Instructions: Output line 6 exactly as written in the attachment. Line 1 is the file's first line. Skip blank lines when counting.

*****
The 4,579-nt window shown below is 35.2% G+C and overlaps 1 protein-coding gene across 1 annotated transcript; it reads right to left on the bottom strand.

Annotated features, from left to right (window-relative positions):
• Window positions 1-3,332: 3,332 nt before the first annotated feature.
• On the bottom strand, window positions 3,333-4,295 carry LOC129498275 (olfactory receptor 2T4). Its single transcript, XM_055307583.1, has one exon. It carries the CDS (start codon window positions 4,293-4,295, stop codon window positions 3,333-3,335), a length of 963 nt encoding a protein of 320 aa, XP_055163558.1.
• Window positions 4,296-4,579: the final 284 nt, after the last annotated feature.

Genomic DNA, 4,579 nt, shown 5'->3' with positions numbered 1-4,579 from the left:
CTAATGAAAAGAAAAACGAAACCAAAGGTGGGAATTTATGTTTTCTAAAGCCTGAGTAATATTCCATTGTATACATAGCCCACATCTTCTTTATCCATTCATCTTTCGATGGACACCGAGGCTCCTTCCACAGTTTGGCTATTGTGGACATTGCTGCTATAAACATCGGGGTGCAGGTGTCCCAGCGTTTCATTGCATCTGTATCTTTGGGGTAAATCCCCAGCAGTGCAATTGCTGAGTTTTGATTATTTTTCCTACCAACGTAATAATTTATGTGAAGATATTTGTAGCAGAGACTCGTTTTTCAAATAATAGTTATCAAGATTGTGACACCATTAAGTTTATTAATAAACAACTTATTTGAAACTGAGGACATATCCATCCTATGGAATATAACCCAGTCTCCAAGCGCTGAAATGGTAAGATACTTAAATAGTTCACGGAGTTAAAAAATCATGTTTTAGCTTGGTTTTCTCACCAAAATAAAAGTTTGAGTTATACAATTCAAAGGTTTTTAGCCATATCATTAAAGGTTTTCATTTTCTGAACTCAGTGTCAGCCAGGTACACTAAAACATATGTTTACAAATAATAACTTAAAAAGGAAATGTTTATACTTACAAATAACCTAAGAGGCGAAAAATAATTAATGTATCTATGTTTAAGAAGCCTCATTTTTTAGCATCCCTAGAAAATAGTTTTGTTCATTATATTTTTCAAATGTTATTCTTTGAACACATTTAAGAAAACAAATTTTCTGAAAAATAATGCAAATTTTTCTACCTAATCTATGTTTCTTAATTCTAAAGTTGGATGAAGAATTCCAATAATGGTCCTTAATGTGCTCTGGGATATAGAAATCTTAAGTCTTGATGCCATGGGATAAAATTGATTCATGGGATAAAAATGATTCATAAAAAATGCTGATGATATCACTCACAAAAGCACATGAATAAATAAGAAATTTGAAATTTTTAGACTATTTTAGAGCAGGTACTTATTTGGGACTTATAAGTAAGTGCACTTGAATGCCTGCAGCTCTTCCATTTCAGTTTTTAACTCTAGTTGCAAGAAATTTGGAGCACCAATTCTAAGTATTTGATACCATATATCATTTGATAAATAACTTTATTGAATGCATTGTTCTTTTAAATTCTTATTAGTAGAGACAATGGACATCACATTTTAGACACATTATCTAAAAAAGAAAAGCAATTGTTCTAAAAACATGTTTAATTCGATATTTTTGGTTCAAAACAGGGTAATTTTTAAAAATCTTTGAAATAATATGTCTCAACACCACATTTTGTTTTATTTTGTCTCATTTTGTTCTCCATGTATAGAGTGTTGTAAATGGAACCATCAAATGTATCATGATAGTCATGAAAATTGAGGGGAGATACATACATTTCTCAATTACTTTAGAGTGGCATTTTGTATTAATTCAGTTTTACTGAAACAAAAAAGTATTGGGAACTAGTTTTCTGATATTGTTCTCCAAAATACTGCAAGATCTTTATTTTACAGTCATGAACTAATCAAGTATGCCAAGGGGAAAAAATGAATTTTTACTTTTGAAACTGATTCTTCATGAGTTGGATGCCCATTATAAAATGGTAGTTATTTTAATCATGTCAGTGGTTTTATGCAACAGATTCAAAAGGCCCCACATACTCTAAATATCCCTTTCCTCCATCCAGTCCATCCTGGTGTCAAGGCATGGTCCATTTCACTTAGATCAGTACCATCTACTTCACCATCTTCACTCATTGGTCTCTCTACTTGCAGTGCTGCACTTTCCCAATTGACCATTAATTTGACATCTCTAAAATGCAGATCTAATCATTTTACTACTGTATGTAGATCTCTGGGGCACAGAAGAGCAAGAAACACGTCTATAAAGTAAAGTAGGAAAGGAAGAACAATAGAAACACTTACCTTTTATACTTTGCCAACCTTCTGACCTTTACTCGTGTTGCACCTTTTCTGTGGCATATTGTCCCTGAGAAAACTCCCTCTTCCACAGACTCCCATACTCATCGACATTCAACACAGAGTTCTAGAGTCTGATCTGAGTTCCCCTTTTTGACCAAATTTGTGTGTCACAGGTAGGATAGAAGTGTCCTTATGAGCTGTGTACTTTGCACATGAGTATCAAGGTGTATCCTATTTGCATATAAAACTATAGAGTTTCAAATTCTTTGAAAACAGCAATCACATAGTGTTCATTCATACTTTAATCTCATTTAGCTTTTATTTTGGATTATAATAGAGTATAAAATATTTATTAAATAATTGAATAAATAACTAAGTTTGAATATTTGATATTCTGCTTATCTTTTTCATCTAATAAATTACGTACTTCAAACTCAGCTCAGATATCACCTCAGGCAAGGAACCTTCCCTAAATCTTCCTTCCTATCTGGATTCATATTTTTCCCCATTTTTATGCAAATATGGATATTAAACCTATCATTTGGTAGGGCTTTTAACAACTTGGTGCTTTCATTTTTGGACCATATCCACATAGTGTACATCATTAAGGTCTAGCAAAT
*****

Genomic DNA, 4,579 nt, shown 5'->3' with positions numbered 1-4,579 from the left: